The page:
Enprode, a global engineering, construction and procurement (EPC) company specializing in combined-cycle power and gas plants, recently leveraged Aconex Connected BIM to advance an open cycle (soon to be combined-cycle) gas turbine power plant (Garri 3 and Port Sudan Project) in Sudan. Headquartered in Turkey, Enprode conducts business with major energy centers across the globe, spanning from South America to the Middle East.
Over the past decade, the size, expense, and number of organizations working on engineering and construction (E&C) projects has grown exponentially, spawning a new species dubbed “megaprojects”.
The risk inherent in megaprojects is massive. In many cases, mitigating “mega-risk” on these projects require alternative delivery methods – such as joint ventures (JVs) and public-private partnerships (P3s) – to prevent a single organization from shouldering the burden of risk alone.
So, how can you tackle a megaproject with the help of alternative delivery models?
Winning! Aconex has once again been named first place in Capterra’s “Top 20 Most Popular Construction Management Software” report . Aconex aced out numerous other competitors including: Procore, e-Builder, and Viewpoint. We’re proud to have the biggest global footprint in terms of our number of customers, users, and social engagement.
And, because we’ve delivered over 16,000 projects in over 70 countries, our customers can trust they’re dealing with the best experts, including a 24/7 support team.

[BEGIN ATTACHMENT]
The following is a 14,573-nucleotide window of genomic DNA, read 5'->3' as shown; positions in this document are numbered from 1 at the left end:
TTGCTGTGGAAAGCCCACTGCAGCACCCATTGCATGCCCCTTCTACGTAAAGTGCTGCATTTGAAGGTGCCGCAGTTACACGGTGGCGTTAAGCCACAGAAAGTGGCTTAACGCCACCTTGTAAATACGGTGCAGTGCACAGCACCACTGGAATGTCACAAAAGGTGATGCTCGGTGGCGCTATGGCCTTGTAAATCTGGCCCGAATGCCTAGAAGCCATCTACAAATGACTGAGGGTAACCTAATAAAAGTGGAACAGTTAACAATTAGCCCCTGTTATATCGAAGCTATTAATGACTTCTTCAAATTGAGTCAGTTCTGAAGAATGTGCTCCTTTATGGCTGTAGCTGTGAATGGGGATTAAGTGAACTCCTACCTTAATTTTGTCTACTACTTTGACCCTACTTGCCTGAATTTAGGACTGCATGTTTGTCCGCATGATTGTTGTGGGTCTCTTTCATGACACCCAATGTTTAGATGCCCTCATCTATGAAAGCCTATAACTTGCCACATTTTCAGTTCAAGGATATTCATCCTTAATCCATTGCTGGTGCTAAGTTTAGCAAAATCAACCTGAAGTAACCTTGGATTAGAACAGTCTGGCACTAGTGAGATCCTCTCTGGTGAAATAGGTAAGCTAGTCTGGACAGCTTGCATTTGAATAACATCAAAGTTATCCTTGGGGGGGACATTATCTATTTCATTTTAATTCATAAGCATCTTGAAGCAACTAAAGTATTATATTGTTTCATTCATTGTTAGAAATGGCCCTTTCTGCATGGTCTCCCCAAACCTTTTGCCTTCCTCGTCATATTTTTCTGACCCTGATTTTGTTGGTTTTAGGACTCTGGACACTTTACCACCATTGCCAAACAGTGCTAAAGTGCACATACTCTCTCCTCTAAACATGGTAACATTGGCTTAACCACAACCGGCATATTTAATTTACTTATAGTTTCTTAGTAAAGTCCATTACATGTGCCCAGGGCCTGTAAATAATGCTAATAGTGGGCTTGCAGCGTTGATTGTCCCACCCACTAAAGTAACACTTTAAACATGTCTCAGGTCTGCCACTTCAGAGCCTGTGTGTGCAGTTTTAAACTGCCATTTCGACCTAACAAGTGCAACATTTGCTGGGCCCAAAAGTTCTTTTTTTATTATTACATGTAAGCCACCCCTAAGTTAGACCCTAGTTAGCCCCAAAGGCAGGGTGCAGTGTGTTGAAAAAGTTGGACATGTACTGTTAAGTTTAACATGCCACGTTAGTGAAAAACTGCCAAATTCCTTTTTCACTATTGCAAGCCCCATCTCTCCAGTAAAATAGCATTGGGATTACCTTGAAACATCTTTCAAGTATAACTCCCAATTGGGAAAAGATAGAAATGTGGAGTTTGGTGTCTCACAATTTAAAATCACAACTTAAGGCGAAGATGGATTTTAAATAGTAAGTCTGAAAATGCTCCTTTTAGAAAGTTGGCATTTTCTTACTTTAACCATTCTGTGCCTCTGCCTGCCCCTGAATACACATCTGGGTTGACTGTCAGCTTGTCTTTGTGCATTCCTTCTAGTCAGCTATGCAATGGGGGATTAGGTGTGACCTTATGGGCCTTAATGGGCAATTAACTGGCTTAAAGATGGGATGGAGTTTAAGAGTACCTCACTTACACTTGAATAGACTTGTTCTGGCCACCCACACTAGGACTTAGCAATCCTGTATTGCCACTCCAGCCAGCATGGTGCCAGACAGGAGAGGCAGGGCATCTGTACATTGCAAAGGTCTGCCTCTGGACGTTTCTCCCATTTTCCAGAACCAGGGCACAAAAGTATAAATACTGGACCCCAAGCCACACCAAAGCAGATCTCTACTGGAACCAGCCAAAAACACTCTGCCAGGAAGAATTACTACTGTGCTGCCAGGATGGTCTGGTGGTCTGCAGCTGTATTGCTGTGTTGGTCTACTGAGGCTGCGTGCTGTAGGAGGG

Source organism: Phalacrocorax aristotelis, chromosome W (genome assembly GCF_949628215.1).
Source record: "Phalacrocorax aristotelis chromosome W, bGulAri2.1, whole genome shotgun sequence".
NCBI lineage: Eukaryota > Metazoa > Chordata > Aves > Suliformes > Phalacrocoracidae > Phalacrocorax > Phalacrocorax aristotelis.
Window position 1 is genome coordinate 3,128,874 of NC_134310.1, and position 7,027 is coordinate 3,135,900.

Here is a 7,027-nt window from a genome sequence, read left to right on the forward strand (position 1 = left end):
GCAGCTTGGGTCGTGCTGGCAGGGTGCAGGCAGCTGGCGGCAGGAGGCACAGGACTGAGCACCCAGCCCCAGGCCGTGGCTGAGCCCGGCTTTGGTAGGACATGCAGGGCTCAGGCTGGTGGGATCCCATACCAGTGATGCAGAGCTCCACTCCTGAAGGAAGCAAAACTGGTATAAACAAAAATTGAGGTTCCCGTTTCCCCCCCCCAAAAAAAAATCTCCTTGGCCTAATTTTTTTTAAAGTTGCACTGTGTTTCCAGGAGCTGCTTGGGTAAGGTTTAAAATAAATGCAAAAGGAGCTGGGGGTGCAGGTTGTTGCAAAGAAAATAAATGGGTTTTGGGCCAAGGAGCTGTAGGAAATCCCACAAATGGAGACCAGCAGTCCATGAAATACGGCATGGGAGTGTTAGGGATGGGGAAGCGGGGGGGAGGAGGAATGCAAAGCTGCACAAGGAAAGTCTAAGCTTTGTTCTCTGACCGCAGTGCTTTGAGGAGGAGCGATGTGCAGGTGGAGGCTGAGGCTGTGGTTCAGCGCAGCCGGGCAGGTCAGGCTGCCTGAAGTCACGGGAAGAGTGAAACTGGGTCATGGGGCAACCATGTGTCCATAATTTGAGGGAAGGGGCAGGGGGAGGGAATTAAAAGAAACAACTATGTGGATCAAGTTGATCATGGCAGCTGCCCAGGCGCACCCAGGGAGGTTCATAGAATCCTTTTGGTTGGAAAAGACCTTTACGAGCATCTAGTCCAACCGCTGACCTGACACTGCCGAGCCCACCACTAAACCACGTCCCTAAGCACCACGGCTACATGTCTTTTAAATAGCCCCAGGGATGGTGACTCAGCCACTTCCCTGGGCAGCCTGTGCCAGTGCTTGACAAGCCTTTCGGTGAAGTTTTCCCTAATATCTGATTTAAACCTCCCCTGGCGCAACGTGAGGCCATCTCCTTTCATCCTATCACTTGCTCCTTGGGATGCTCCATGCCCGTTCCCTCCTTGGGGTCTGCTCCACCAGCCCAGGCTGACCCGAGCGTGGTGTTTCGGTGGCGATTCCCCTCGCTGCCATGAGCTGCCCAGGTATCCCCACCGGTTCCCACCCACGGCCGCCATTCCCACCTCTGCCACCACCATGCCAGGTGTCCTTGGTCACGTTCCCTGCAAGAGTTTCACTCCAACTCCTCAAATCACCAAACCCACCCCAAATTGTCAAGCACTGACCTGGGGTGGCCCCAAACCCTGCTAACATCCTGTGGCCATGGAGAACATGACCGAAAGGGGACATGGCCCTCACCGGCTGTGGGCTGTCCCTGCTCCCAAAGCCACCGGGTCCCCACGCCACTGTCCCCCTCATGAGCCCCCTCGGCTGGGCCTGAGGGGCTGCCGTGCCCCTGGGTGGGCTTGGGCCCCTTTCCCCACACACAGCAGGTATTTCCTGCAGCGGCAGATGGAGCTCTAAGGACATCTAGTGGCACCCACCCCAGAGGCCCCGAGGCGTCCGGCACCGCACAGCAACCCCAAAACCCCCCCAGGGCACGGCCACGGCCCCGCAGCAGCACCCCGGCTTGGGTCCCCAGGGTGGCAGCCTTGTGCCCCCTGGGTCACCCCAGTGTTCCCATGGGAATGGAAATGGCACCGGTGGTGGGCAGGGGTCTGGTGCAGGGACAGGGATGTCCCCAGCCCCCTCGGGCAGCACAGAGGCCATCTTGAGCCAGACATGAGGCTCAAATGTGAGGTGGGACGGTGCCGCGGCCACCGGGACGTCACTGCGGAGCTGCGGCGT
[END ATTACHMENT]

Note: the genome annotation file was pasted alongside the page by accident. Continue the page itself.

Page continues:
Budget and schedule overruns have plagued infrastructure programs for decades.
McKinsey Capital Projects reports that distressed programs often lack adequate controls. These faltering programs do not have robust risk-management protocols – nor do they provide comprehensive reporting on budgets and timelines – ultimately hindering their ability to manage program delivery and control cost overruns.
Infrastructure projects continue to grow in complexity. Huge infrastructure projects in particular often have large project teams spanning many organizations across the globe.
Studies show that larger projects are more likely to incur budget and schedule overruns and that those overruns are significant. The increased risk, reporting requirements and government regulations make information and process management critical for today’s infrastructure projects. With so many different organizations and so much risk involved, the question looms: how do we manage the vast amounts of data and communication on these large, complex global projects?